Mike Leach – 1961-2022


Mike Leach – 1961-2022

Mike Leach, the pirate captain of college football, died last week at the age of 61 from complications related to a heart condition.

Anyone who has watched or followed college football since the mid-’90s will be aware of the quirky coach who liked to give oddball interviews and whose second-tier teams always liked to score a lot of points. Leach served as head coach at three schools, first Texas Tech and then Washington State before Mississippi State, and recorded a solid 158-107 overall career win-loss record. Though he never won a national championship and compiled a mediocre 8-9 record in bowl games, Leach is as personally responsible for how the modern game of football is played as any one person can be — and belongs on this century’s Mount Rushmore of college football head coaches every bit as much as the Sabans and Meyers and Carrolls.

Along with coach Hal Mumme, whom Leach served under as offensive coordinator at Iowa Wesleyan, Valdosta State, and Kentucky, Leach designed and perfected the air raid scheme, a pass-heavy, wide-open offense utilizing a near-constant shotgun formation that heavily features four wide receivers to only one running back.

This formation is commonplace now, not just in the college game but even in the traditionally run-heavy NFL. In the ’90s and through the 2000s, however, it was a revelation, and Leach’s innovation (and quirky antics) earned him the nickname “the mad scientist.” And it is largely thanks to two men, Leach and Chip Kelly, popularizer of the up-tempo, no-huddle spread option offense, that football, even at the professional level, has turned into such a wide-open, pass-heavy affair.

Four of the nine highest single-season passing yardage totals in Division I college football history were accumulated by quarterbacks coached by Leach in his system. Nor, with all due respect, was Leach operating with first-round draft pick-level talent. Record-setting QBs included B.J. Symons, Graham Harrell, Connor Halliday, and Anthony Gordon, but several more notable names played the position under Leach, such as NFL backup Gardner Minshew and coaches Kliff Kingsbury and Josh Heupel.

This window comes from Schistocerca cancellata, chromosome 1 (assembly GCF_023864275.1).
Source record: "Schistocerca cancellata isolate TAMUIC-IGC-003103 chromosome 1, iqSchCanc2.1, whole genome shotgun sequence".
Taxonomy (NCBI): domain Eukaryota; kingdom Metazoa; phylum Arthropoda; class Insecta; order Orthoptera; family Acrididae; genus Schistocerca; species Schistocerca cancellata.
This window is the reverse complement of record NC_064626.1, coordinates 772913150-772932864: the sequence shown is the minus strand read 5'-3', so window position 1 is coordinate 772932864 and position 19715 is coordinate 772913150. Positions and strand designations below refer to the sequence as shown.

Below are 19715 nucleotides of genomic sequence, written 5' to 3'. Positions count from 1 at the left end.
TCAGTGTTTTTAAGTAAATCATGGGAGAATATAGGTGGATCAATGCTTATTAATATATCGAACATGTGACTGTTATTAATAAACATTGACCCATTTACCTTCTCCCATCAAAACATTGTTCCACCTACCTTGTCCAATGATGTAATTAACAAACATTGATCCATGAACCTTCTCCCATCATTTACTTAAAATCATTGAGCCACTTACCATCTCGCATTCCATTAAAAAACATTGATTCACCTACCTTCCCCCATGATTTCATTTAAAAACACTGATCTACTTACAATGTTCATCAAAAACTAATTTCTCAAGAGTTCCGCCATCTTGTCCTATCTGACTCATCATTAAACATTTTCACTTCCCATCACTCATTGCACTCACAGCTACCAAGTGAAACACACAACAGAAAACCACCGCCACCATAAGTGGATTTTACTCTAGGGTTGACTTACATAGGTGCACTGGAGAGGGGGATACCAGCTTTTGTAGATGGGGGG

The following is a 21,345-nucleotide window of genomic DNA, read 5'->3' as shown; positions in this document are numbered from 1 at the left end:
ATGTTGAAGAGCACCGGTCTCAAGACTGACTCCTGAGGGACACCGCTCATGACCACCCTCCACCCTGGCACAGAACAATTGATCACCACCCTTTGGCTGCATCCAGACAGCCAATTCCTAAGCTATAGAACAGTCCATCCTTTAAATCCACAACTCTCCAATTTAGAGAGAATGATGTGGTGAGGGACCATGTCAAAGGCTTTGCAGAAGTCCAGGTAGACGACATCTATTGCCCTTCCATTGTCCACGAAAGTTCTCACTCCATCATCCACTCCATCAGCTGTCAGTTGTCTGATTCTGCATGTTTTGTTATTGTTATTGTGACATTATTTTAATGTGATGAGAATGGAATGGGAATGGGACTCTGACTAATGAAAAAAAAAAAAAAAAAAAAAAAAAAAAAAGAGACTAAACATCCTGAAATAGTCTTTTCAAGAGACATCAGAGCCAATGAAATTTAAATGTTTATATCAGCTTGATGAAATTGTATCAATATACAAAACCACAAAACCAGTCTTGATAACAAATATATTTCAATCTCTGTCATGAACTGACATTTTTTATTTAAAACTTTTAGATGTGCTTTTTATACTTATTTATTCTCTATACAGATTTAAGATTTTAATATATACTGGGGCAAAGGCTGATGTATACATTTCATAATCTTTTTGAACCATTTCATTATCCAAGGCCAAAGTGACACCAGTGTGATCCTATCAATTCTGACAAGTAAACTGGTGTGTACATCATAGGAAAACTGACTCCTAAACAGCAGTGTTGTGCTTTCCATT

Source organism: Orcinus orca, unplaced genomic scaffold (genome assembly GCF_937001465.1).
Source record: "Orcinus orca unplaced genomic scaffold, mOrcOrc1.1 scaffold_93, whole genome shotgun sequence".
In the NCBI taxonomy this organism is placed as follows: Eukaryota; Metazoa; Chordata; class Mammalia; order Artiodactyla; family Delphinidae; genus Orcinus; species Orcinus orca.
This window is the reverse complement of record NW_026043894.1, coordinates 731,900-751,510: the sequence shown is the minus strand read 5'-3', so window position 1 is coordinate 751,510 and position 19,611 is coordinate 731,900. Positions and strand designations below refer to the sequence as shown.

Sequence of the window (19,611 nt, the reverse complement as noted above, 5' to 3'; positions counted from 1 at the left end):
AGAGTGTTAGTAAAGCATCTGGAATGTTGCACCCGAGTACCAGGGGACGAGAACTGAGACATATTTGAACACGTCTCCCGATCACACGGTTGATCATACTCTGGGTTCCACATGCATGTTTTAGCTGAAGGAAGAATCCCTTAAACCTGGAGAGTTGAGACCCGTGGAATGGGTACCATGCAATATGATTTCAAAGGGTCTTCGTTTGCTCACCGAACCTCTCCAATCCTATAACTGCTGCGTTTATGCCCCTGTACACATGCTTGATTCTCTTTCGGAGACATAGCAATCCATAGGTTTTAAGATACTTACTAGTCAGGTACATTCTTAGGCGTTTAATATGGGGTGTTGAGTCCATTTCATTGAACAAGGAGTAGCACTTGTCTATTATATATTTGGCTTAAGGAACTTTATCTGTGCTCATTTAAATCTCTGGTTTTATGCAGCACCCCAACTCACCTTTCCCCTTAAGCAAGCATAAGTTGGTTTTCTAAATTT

Leach’s so-called coaching tree, meaning those who played and/or coached under him and went on to become coaches themselves, is a who’s who of prolific offensive minds. Kingsbury followed as head coach at Texas Tech a few years after Leach’s departure and then the Arizona Cardinals in the NFL. Heupel spent several years at UCF before installing his potent offense at the University of Tennessee in 2021. Other names included USC’s Lincoln Riley and TCU’s Sonny Dykes. And though Leach never coached at juggernauts, his smaller second-tier schools were always live to take a shot at anybody. Eighteen times Leach led his unranked team to a victory over a team ranked in the AP poll, the most of any coach in the AP poll era.

Yet even more than his innovations to the game of football, Leach is beloved for the unique personality he brought to the sport. What sets college football apart from the professional game, beyond poor defensive play, is the passion, sincerity, and craziness of college communities, fan bases, and even their states. Leach was all of this in a person, and that person just so happened to be a college football coach. “Swing your sword” was Leach’s mantra and the title of his autobiography.

A product of rural Wyoming, an Eagle Scout who played rugby for longer than he played football, a football mad scientist who graduated law school from Pepperdine before ever taking up the coach’s visor, Leach was an enigmatic melange of down-home country wisdom and technical, statistical schematics. Leach was famous for giving off-the-wall interviews, such as when speaking about his gun ownership. Leach noted that rather than any of his guns (which he kept locked up), “I do have a Viking ax by the bed if I need to whack someone. … The ax side curls down so you can grab the adversary around the neck, and you can use it to climb walls as a grappling hook.” Another legendary Leach moment came at Pac-12 media day when the pirate opined at length which of the conference’s animal mascots he believed would win in a battle royale (Colorado’s buffalo seemed the winner).

Yet when the cameras stopped rolling, Leach was no different. Barstool Sports college football analyst Brandon Walker, himself a Mississippi State fan, told a story of interviewing Leach back in April: “I’ve interviewed coaches before. … With Mike Leach, it was legitimately like talking to someone I’ve known my entire life. When we cut the interview, usually you take your mic off, you stand up, shake hands, get out of his hair, let him go to work. Mike Leach stood up, went to his desk, took out a bag of tobacco, threw it on the table in front of me, and said, ‘Don’t go anywhere. This ain’t gonna dip itself.’”

Once asked how he wanted to be remembered when he died, Leach responded, “Well, that’s their problem. … What do I care? I’m dead.” Before he passed, Leach donated one of his organs “as a final act of charity,” his family reported in their statement. The recipient will join a generation of thankful football fans.

Grant Addison is deputy editor of the Washington Examiner magazine.

© 2022 Washington Examiner

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